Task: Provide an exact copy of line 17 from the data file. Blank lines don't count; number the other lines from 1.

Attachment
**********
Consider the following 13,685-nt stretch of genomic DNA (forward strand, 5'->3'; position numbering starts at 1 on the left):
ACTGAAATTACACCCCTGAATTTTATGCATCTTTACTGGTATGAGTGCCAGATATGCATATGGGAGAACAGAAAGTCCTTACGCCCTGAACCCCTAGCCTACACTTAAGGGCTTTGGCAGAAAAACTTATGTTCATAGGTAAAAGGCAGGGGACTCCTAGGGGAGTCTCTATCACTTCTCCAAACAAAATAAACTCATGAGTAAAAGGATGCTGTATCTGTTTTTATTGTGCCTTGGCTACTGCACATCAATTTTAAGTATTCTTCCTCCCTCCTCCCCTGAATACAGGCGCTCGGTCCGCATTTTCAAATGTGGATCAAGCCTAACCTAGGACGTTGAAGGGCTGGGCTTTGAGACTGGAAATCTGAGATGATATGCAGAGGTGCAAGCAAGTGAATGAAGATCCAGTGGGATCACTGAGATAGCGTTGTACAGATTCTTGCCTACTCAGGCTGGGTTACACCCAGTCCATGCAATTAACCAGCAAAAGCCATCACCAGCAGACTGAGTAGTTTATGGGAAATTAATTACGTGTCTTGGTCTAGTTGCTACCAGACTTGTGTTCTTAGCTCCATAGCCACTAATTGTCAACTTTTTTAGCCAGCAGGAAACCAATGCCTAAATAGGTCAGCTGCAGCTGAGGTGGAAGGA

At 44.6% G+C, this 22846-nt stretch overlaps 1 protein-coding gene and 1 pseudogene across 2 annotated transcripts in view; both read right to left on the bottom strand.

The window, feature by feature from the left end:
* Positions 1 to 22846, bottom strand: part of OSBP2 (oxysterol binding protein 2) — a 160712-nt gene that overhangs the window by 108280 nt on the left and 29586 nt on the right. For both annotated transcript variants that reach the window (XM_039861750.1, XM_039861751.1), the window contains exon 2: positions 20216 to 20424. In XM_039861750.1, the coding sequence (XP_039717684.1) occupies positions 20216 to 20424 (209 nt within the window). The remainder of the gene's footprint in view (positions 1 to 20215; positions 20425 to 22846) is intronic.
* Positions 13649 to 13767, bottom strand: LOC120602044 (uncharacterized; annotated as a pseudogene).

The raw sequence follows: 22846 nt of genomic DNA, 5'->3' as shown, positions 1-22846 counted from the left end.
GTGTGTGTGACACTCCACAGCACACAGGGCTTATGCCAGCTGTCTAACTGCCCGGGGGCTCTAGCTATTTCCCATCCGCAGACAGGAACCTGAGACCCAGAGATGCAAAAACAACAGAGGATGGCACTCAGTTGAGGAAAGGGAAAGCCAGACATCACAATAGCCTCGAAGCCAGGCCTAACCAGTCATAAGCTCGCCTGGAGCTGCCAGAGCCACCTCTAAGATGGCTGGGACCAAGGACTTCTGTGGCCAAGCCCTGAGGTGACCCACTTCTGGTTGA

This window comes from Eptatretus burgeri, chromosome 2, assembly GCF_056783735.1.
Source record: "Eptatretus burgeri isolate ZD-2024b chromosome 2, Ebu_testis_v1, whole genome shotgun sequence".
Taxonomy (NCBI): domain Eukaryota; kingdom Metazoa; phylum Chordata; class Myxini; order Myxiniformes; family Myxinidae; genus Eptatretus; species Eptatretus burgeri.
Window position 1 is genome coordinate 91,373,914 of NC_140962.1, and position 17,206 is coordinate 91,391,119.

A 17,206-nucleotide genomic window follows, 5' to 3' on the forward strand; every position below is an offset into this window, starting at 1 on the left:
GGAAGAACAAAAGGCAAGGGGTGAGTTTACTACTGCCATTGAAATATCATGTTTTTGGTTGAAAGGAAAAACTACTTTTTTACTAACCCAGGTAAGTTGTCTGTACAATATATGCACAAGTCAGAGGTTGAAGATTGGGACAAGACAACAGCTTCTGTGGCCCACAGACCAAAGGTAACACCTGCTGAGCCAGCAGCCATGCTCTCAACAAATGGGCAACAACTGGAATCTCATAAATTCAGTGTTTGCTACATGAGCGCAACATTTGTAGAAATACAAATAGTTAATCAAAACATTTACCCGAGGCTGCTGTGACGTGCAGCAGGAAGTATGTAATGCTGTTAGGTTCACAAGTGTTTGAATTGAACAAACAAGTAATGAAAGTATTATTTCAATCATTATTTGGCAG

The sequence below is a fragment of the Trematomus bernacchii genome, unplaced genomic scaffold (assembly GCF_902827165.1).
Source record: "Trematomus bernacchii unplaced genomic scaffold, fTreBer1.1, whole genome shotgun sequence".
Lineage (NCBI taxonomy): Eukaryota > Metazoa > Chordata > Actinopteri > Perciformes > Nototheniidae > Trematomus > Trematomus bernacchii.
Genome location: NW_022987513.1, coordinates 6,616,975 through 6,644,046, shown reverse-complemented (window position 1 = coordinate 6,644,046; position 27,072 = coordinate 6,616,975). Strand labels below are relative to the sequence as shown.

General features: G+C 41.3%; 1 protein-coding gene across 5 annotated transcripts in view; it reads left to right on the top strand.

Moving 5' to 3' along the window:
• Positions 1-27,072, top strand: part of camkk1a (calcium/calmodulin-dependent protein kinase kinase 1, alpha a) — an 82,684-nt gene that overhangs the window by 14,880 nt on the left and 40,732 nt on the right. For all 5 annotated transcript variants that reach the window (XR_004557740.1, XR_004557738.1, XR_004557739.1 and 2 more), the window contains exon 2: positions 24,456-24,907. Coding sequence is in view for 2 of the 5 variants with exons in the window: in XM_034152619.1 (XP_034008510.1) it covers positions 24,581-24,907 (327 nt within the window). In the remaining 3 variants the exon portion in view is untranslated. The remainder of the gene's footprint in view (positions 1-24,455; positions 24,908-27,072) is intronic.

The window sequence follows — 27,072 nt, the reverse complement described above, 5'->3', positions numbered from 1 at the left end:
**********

Lineage (NCBI taxonomy): Eukaryota > Metazoa > Chordata > Actinopteri > Perciformes > Nototheniidae > Trematomus > Trematomus bernacchii.